Giving Compass' Take:

• EdSurge interviews Sandy Baum, fellow enrolled in the Education Policy Program at the Urban Institute to discuss the approaches towards decreasing college tuition for students. 

• Is the bigger problem with college tuition is that it's a very large investment and not enough people who are making that investment are graduating?  

• Read about how a panel of schools and start-ups discuss hacking affordability of college tuition. 

The college affordability crisis is a familiar story to most Americans. A simplified version often goes that state funding for higher-ed institutions has decreased dramatically over the years, which has translated into massive tuition hikes for students and their families.

Sandy Baum, a fellow in the Education Policy Program at the Urban Institute, watches the issue—and its proposed solutions—closely.

EdSurge talked with Baum about these issues—and about how innovative approaches are or aren’t helping solve the college affordability crisis.

EdSurge: Tuition has skyrocketed but we know there are a lot of additional costs associated with college. One criticism of free community college programs is that they don't account for these expenses always. So from your perspective, are these free programs free enough?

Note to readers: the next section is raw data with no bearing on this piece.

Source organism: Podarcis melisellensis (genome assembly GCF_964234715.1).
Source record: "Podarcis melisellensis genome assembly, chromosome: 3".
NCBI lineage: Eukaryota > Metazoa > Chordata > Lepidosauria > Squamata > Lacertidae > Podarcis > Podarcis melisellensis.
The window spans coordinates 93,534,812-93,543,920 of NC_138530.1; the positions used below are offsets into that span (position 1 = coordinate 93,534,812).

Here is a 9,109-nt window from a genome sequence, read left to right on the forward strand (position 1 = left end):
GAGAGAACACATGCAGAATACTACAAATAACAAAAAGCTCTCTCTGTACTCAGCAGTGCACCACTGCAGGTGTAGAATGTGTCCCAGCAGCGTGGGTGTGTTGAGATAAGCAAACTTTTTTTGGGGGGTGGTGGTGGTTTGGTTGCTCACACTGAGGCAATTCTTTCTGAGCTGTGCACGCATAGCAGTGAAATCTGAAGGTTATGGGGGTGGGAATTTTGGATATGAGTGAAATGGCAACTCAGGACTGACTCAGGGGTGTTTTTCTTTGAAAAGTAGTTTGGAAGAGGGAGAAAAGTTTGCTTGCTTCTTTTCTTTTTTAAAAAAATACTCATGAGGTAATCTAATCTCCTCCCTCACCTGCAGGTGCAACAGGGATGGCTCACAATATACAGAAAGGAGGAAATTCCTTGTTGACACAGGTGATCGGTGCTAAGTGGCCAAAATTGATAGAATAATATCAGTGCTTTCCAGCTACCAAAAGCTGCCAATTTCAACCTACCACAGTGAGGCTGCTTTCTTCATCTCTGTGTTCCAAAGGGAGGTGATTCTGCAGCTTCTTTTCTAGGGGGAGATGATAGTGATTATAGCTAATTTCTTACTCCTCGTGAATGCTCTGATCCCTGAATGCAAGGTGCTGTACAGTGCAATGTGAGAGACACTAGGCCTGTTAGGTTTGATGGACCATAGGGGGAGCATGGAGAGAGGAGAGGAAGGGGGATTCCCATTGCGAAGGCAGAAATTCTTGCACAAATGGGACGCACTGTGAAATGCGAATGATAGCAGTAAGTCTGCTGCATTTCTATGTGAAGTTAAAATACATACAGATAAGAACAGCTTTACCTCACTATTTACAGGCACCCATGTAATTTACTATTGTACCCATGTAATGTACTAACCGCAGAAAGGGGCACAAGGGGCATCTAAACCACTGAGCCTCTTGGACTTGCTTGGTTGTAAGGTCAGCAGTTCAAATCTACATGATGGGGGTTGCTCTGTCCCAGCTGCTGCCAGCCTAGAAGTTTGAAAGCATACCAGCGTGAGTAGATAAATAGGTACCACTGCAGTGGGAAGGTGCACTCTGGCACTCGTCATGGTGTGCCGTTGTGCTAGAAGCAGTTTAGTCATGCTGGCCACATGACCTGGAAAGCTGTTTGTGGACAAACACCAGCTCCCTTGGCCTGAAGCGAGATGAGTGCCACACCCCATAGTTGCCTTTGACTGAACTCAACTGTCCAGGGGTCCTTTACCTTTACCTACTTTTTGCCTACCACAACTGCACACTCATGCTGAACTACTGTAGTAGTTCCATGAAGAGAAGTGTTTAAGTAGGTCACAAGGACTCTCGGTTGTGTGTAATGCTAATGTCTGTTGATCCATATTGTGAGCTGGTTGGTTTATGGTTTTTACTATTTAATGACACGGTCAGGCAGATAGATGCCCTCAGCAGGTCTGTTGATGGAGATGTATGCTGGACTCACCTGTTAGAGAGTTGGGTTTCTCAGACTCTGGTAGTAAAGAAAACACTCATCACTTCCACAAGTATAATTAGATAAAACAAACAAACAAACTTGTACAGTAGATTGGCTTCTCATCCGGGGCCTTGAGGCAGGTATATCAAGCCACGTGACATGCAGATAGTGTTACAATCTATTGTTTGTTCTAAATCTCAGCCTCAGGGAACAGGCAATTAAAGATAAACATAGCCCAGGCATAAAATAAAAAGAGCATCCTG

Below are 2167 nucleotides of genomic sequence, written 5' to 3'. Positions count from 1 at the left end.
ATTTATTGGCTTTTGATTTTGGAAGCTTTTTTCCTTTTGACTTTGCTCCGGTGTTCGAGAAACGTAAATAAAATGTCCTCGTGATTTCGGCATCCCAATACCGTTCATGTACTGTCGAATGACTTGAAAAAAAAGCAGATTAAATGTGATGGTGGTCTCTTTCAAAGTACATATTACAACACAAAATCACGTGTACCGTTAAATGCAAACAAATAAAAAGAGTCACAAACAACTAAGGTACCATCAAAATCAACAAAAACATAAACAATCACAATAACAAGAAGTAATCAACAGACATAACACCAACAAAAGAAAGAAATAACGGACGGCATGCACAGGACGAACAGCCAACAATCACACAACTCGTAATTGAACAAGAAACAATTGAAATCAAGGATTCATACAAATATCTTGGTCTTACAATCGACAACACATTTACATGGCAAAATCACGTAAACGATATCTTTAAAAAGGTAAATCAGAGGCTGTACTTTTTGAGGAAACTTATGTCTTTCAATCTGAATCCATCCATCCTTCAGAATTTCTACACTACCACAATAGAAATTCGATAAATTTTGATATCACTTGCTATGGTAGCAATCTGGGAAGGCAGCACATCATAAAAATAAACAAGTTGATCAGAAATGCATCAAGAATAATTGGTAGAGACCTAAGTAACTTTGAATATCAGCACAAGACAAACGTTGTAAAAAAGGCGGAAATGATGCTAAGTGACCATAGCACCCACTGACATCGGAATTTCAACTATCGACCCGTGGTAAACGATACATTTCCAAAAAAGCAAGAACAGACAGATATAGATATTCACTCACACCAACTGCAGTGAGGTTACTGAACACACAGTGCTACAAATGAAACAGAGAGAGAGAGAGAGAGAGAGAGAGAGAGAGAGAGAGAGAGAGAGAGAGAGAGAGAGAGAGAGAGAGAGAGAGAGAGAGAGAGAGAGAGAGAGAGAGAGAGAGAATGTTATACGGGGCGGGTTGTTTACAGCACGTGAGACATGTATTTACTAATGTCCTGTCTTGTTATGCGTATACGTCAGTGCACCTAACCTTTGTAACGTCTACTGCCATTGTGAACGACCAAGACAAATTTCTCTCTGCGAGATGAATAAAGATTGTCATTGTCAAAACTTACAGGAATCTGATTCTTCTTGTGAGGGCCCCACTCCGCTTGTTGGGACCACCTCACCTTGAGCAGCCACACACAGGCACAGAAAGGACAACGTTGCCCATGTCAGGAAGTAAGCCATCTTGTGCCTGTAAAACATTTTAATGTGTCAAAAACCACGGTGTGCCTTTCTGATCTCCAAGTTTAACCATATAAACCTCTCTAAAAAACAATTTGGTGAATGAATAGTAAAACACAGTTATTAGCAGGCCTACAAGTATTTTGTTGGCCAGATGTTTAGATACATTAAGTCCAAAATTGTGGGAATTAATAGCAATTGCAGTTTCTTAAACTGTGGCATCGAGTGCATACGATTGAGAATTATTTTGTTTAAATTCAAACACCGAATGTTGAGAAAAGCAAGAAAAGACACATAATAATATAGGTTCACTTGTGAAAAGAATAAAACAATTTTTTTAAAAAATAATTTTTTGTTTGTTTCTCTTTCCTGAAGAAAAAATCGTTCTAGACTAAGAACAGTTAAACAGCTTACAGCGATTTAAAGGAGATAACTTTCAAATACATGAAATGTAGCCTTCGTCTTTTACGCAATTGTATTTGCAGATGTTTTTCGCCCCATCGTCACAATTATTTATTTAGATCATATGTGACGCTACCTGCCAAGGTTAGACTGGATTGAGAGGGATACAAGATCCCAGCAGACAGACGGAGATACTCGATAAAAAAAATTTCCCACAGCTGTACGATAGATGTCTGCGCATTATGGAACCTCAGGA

There are lots of weaknesses to free community college programs. One of them is that free means tuition-free. It does not usually mean that your whole budget is covered. The reality is that for low-income students, a very large percentage of low and moderate-income students get their tuition covered at community colleges even without these programs because they are eligible for any say, grant aids.

You've said before that the type of a degree that a student earns is part of the college-cost equation. Could you explain that a bit more?

If you buy something that's cheap but you end up throwing it in the garbage can the next day, it was really not worth it. And the same thing holds for a college. If you just pick the cheapest program, but it turns out to be a lousy school—you don't graduate or you graduate and you can't get a job with your degree—then it doesn't matter how little you paid for it, it wasn't worth it. It wasn't affordable.

Read the full article about college tuition by Sydney Johnson at EdSurge